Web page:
Chapter 2: Tack Room
Haha - come on guys! Let us know what you think ALL people who board their horses should know! It could be a one-liner :) It doesn't matter what format you choose!
Chapter 2: Tack Room
It is no fun for anyone when the tack room becomes known as the place where hoof-picks disappear, fly spray goes AWOL, and tack gets unsightly and expensive to repair bruises from unknown sources.
Feel free to add on to this "chapter". :-P
This is a cool idea, kind of a rant chapter/s. ;)
The barn should be a fun place to enjoy our time and our horses. That said there ARE rules that need to be followed. Pet peeves and boarders that do not respect rules or other boarders can make the barn stressful and not so fun. ):
Chapter Two cont....
*DO NOT touch anything that's not your NO EXCEPTIONS. ASK FIRST.
-That bottle of "shiny" spray as you call it is Cowboy Magic and is $20 a bottle if you don't know what it is and don't know how to use it don't think about touching it. Wow your horse horse is shiny after using a WHOLE concentrated bottle. Now replace what you used.
*(Exception in my book.) Use whatever you want if you really need it. JUST REPLACE IT if you use it. I understand things come up and if you don't have time to get something or need it at the time, that's fine.
*Like said saddles are expensive, when lugging yours out make sure the others are still on their racks and you are NOT scuffing or scratching them.
Chapter Three: Your Horse, You and Drama
Your horse is yours for a reason. They are your responsibilty. Just because you board does not mean the barn staff and barn owner are completely responsible for your horse. YES, we have responsibilities, but so do you.
You are supposed to groom, come out and visit, check on, and generally take care of your horse. You are supposed to be there to scheduled vet and farrier visits WITH money. We are not responsible to hold your horse or cough up money when you don't show up.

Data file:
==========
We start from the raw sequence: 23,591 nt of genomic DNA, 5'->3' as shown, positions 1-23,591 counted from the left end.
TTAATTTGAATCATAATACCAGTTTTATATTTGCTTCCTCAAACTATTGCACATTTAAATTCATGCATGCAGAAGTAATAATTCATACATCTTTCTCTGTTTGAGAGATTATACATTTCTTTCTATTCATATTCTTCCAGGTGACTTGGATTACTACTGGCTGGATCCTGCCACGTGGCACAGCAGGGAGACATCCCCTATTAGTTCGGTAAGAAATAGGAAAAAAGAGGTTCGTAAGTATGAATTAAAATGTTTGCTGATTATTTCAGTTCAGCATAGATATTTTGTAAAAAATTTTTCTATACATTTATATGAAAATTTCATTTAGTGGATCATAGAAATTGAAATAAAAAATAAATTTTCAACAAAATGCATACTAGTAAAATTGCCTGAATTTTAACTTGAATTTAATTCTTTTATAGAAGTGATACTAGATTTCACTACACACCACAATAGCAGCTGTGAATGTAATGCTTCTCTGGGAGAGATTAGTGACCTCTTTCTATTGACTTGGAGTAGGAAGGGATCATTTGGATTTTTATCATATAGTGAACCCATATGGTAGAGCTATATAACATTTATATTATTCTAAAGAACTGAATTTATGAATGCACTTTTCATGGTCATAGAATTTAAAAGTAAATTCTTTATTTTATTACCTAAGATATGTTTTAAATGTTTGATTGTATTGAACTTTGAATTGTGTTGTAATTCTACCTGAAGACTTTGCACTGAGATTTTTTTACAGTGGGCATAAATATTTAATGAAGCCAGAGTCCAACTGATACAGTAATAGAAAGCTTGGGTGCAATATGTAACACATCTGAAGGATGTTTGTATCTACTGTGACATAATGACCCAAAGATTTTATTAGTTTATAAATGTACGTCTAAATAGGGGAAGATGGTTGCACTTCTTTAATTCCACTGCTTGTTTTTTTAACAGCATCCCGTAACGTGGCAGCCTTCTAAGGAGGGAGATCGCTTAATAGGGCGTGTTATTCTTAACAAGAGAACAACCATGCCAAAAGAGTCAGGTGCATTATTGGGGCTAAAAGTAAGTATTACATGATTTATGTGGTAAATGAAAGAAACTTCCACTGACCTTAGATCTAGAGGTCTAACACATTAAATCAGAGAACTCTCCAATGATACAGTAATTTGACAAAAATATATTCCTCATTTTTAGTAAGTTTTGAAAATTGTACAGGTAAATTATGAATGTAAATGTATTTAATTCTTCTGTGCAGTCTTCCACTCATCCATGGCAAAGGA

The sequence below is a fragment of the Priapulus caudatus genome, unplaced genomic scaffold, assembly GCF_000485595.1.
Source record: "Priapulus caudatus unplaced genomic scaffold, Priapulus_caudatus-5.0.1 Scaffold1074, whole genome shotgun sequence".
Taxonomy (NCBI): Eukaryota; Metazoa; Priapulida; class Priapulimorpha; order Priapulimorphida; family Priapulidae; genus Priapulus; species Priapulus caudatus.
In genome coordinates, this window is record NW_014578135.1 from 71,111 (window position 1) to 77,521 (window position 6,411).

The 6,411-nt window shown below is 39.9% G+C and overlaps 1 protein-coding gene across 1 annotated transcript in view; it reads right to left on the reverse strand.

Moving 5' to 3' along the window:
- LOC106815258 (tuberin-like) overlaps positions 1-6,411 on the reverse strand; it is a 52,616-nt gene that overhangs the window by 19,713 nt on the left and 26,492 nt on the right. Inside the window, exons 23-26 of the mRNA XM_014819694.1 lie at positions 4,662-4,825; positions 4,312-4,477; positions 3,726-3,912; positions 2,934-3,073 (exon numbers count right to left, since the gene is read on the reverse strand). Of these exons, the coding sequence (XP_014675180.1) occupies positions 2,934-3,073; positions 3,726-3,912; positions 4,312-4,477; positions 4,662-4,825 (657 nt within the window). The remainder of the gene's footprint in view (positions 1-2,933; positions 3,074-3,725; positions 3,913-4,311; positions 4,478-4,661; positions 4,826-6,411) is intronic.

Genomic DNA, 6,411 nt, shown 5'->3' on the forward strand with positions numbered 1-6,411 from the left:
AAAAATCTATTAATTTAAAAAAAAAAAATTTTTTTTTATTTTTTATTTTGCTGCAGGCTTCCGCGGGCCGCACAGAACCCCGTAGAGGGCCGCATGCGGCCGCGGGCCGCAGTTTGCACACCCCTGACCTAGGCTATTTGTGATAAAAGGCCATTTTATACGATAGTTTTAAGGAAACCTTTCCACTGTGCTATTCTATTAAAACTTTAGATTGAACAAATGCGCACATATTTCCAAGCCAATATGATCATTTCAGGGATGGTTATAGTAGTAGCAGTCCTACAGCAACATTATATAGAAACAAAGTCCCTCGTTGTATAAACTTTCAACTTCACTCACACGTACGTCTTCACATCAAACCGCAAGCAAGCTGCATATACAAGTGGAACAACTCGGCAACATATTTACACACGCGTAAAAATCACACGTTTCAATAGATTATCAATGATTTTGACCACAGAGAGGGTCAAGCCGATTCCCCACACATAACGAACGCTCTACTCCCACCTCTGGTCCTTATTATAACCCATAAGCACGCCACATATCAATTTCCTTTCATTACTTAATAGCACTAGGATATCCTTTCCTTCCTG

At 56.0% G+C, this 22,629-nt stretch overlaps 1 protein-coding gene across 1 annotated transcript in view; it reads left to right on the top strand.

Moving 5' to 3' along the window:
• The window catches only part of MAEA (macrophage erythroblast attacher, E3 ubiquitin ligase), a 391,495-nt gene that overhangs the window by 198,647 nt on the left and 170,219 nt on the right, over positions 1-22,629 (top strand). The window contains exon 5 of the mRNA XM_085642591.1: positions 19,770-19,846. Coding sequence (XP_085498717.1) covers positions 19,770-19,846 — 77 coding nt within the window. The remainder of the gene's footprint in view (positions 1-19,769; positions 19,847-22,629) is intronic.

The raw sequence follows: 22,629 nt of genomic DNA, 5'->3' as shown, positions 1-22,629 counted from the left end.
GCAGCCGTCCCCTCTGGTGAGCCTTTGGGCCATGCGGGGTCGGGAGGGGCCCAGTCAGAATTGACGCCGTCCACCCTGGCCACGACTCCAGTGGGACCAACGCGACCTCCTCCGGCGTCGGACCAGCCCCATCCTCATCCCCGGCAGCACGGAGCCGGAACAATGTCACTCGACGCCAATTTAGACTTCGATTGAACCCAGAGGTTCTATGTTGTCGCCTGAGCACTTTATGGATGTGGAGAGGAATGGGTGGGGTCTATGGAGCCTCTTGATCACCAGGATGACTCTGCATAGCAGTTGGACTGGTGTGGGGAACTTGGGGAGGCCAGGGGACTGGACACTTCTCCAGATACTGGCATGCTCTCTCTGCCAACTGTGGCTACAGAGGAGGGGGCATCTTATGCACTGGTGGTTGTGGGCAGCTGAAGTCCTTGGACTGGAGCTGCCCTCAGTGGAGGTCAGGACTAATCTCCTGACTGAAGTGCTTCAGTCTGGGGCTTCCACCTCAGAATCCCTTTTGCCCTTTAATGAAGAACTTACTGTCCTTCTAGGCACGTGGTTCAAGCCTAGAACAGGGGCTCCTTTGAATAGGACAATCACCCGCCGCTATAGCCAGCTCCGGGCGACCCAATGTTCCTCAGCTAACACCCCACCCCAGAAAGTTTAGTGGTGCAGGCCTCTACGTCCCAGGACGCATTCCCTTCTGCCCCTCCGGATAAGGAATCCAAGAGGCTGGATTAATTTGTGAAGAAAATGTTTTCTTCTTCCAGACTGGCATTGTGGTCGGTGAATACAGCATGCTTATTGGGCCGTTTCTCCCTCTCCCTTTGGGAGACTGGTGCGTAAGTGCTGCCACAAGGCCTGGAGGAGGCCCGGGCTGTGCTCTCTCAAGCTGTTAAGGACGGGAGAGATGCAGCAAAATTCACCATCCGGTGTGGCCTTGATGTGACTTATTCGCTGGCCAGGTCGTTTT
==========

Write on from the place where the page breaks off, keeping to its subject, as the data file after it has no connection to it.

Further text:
Your horse will be schooled and dicisplined when misbehaving. If you don't like correction for the naughty behaviors, why don't you spend more time and fix the behaviors yourself. They do not fix themselves overnight, it takes time!
As a full time student and employee I do not have time to go catch your horse after she jumped a stall wall and is now letting others out. This is unacceptable and starts my day off horribly. This goes for all boarders and horses with bad habits, including any BO's horses as well. These behaviors need to be addressed and worked with. If not fixed then everyone at barn needs to be aware of said behavior and how to correct it.
Overall, if you have a problem with your horse and are unsure of what to do. Bring it to your barn owners attention or the staff within the barn.
DO NOT cause drama or unnecssary fights at the barn ever. The barn is my solitude. I come home from a rough day at work to my horses, to the one place I always belong. Cleaning stalls is therapy for me as well as grooming my horse. I do not want to come to the barn to hear all the gossip and nasty things some boarders and girls have to say. Another said rant, but the barn is for us to enjoy our horses and ride. Girl talk is fun, but not when you're bad mouthing the BO and other boarders. Learn the boundries and keep within them. Sometimes talking about yourself and hearing all your sappy problems and isn't necessary. Your board is an amazing deal and if your going to complain all the time and not help out, then find somewhere else. Trashing the BO because a branch broke off on the trail and little things like that are not necessary. Pick up a fork or a hammer, maybe an ax if you know what that is and help out.
OKAY, that was kind of a chapter and kind of a rant. ;)
Totally agree on the "Drama" issue. I do not come to the barn to have to worry about whether I am being talked about, I come to spend time with my horse. It is not high school.
Dont hog the space... the tack up areas belong to everyone. When others spread their stuff out, block the aisles and generally make it hard to get in and out of shared space, it is inconsiderate.
Remember that, most of the time, your horse is not the a)only or b)most important horse in the barn. If you are concerned that your horse is too fat on round bales, and prefer to have them fed twice a day, remember that the other horses who share the pasture may be perfectly happy with the round bales. And may not WANT to change to twice a day feeding to accommodate your horse. Likewise, you may want your horse pastured with your BFFs... dont just go asking the BO to move horses to accommodate you.